>>        </security>
>>
>> This sets the default subject to bar and the run-as subject for the
>> Manager role to foo.
>>
>>
>> --------------------------
>> Comparison with current model/xml.
>>
>> Currently there is nothing like the credential store configuration
>> and the run-as subjects are constructed from xml like this:
>>
>>        <security use-context-handler="false">
>>          <default-principal realm-name="cts-properties-realm">
>>            <principal
>> class="org.apache.geronimo.security.realm.providers.GeronimoUserPrinc 
>> ipa
>> l" name="j2ee"/>
>>          </default-principal>
>>          <role-mappings>
>>            <role role-name="Administrator">
>>              <realm realm-name="my-realm">
>>                <principal
>> class="org.apache.geronimo.security.realm.providers.GeronimoUserPrinc 
>> ipa
>> l" name="bar"/>
>>              </realm>
>>            </role>
>>            <role role-name="Manager">
>>              <realm realm-name="my-realm">
>>                <principal
>> class="org.apache.geronimo.security.realm.providers.GeronimoUserPrinc 
>> ipa
>> l" name="foo" designated-run-as="true"/>
>>              </realm>
>>            </role>
>>          </role-mappings>
>>        </security>
>>
>> This is somewhat limiting and I've always found it almost impossible
>> to understand:
>> Since all authorization flows from a Subject not a Principal, the
>> concept of default-principal is kind of ridiculous on its face.
>> Replacing it with a default subject allows you to configure the
>> default authorization with whatever detail you want.
>> Along with the odd practice of constructing a Subject  without using
>> a login module, this style of configuration can be a bit confusing.
>> Consider this configuration example:
>>        <security use-context-handler="false">
>>          <role-mappings>
>>            <role role-name="Administrator">
>>              <realm realm-name="my-realm">
>>                <principal
>> class="org.apache.geronimo.security.realm.providers.GeronimoUserPrinc 
>> ipa
>> l" name="bar" designated-run-as="true"/>
>>                <principal
>> class="org.apache.geronimo.security.realm.providers.GeronimoUserPrinc 
>> ipa
>> l" name="foo"/>
>>              </realm>
>>            </role>
>>            <role role-name="Manager">
>>              <realm realm-name="my-realm">
>>                <principal
>> class="org.apache.geronimo.security.realm.providers.GeronimoUserPrinc 
>> ipa
>> l" name="foo" designated-run-as="true"/>
>>              </realm>
>>            </role>
>>          </role-mappings>
>>        </security>
>>
>> One of the effects of this configuration is that run-as="Manager"
>> also gets the "Administrator" role, whereas run-as="Administrator"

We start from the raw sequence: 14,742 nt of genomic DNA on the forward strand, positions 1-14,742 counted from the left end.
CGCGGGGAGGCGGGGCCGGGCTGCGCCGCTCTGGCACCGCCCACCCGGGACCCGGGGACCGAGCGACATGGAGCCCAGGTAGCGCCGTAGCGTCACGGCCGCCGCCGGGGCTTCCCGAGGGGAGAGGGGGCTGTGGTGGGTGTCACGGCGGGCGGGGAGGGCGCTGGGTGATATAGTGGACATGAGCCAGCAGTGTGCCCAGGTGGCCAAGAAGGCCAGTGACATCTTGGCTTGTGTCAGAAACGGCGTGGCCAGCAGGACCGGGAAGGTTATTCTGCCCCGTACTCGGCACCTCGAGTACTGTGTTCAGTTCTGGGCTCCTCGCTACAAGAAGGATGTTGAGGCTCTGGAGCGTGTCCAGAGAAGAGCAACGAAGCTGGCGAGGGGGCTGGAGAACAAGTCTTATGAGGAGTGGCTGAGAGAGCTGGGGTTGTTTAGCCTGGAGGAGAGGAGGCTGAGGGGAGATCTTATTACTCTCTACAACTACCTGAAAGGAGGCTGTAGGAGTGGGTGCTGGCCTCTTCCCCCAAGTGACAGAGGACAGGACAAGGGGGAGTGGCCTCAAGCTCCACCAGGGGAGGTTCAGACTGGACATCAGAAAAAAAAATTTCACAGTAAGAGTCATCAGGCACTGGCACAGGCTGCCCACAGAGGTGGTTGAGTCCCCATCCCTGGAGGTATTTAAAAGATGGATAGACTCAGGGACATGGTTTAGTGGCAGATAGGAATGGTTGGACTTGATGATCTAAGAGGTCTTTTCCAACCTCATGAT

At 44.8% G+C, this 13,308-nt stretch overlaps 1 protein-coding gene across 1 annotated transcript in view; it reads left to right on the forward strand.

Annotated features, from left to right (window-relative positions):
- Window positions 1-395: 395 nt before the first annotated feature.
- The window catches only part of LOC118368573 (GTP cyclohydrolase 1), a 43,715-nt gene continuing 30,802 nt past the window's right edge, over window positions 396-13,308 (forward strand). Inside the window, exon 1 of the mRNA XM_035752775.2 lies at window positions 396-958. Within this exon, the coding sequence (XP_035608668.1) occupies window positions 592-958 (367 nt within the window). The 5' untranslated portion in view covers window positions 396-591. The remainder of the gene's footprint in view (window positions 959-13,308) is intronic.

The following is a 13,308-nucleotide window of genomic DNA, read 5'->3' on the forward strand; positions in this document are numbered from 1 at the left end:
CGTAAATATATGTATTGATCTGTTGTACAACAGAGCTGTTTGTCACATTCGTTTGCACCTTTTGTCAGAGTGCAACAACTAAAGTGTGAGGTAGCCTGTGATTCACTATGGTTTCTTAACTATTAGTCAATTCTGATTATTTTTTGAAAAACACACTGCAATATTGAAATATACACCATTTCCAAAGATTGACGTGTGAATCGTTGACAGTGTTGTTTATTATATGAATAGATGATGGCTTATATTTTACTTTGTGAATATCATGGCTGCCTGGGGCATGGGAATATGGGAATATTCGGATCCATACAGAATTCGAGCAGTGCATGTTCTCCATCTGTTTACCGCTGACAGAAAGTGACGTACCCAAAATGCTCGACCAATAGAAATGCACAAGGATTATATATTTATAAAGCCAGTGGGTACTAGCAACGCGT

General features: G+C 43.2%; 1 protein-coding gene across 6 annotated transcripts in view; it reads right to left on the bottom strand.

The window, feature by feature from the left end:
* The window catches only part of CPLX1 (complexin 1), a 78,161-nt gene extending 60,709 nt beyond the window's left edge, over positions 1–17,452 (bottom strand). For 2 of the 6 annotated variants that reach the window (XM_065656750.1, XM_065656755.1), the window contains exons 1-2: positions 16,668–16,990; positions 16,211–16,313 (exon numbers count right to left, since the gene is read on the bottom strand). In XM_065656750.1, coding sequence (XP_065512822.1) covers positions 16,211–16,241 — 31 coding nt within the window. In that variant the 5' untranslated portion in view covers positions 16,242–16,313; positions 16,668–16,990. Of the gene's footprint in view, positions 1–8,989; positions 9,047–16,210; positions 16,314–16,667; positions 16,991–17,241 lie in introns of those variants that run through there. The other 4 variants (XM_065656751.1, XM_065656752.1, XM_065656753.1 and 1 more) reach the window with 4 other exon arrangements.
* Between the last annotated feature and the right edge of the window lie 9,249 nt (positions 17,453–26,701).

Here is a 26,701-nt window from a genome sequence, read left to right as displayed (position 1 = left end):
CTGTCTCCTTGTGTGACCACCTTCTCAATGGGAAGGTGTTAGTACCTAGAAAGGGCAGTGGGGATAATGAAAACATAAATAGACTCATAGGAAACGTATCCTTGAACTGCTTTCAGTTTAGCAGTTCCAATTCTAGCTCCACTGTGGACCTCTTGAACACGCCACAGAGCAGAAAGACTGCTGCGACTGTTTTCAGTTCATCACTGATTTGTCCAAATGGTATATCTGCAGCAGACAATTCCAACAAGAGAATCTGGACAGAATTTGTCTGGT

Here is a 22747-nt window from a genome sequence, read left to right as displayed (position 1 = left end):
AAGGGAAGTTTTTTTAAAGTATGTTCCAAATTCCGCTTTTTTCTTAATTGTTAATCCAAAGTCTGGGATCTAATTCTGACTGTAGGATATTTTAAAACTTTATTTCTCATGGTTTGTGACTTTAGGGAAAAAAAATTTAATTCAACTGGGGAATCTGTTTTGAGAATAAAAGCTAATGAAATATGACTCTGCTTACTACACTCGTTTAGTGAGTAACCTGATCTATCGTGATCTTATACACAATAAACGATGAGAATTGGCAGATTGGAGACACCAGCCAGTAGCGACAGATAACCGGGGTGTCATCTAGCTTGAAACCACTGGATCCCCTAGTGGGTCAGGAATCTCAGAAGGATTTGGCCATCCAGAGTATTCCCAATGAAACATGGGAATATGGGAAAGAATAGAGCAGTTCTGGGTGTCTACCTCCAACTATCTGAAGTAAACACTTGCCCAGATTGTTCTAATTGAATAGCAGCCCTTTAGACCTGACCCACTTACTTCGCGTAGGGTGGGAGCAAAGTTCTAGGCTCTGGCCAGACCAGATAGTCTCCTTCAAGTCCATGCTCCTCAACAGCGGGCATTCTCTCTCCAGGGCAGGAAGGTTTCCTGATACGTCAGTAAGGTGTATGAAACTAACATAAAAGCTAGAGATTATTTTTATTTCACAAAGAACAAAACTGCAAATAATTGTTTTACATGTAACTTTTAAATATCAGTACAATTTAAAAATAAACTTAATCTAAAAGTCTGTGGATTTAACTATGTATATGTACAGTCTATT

>> only gets the "Administrator" role.  I find this very hard to
>> interpret correctly in practice.  The same kind of effect can occur
>> in the configuration I'm proposing, but I think it will be a lot more
>> obvious: you are picking a particular user in a particular login
>> realm and it's pretty clear that to find out what roles/permissions
>> that user has you have to look at all the principals involved and
>> trace them into the principals>>role>> permission mapping.
>>
>> ------------------------
>> Backward compatibility state:
>>
>> I don't see any reasonable way to convert the previous configuration
>> to work exactly the same way with the new model.  At the moment I've
>> set up the xml plan processing to delete/ignore default-principal and
>> designated-run-as elements/attributes, but not try to reinterpret
>> them to something in the new system.  So you should still be able to
>> deploy with an old plan, but the default identity and run as aspects
>> won't work as expected.
>>
>> ------------------------
>> Next steps:
>>
>> -- figure out how to at least obfuscate the credentials in the
>> credential store configuration
>> -- figure out how to dynamically manage the contents of the
>> credential store
>> -- Our principal>> role mapping is extremely flexible but may often
>> be waaaaay more complicated than necessary.  Furthermore it's just
>> possible that some people will want to have run-as-role mean exactly
>> what it seems, without any other further configuration or
>> flexibility.  Both these concerns could be addressed by making it
>> possible to have a principal name == role name mapping.
>>
>> One possible configuration might look like this:
>>          <role-mappings>
>>            <auto-map>
>>              <realm realm-name="my-realm">
>>                <principal
>> class="org.apache.geronimo.security.realm.providers.GeronimoGroupPrin 
>> cip
>> al"/>
>>                <principal
>> class="org.apache.geronimo.security.realm.providers.GeronimoUserPrinc 
>> ipa
>> l"/>
>>              </realm>
>>              <run-as-realm>run-as-realm</run-as-realm>
>>            </auto-map>
>>          </role-mappings>
>>
>> The <realm> element contains principals for which you want a
>> principal-name = role-name mapping.
>> The run-as-realm would set up a realm that requires no credentials,
>> just a (role) name and produce a subject with a single (role)
>> principal mapped to that role.
>>
>> -- I don't think that including the realm in subject-info is strictly
>> necessary but at this point I think it will lead to less confusion
>> and possible overlap, so I'm inclined to keep it.  If anyone strongly
>> objects it's not hard to remove.
>>
>>
>> -------------------------------
>> Please comment.  Since this is a backward-incompatible change I would
>> like to get it in quickly and definitely before 2.0 goes out the
>> door.  I'm hoping that few enough people have ever used run-as that
>> it won't be a major burden on existing users.
>>
>> thanks
>> david jencks
>>
>>
>>
>>